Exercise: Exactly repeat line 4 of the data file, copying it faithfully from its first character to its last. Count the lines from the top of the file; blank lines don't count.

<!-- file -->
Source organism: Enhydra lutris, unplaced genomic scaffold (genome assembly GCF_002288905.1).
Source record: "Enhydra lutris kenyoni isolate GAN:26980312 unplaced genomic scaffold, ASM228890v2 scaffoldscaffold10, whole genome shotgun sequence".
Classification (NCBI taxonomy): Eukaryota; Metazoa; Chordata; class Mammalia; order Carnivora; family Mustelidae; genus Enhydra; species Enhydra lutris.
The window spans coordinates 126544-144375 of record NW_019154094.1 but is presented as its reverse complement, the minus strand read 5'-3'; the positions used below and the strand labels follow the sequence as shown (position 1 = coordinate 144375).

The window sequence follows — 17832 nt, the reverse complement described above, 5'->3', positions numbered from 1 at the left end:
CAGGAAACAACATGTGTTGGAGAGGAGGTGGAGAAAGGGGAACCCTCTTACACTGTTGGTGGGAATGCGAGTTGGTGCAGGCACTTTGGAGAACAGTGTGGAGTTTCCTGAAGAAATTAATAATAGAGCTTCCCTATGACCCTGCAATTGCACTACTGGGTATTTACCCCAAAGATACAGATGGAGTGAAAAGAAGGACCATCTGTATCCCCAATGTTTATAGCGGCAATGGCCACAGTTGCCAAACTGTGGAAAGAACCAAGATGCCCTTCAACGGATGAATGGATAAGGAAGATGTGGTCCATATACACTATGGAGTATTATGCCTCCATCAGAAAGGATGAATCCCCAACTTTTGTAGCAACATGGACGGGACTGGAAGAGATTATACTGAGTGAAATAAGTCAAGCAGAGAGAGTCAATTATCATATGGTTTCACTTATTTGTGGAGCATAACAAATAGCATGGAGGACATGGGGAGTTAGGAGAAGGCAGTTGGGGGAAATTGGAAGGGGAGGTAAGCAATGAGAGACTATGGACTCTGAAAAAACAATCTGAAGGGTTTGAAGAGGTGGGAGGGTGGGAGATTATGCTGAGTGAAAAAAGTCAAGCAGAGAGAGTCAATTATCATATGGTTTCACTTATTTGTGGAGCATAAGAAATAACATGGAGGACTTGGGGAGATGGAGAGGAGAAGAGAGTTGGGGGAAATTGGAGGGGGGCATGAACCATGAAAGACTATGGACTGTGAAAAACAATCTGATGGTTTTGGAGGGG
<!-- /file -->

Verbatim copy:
The window spans coordinates 126544-144375 of record NW_019154094.1 but is presented as its reverse complement, the minus strand read 5'-3'; the positions used below and the strand labels follow the sequence as shown (position 1 = coordinate 144375).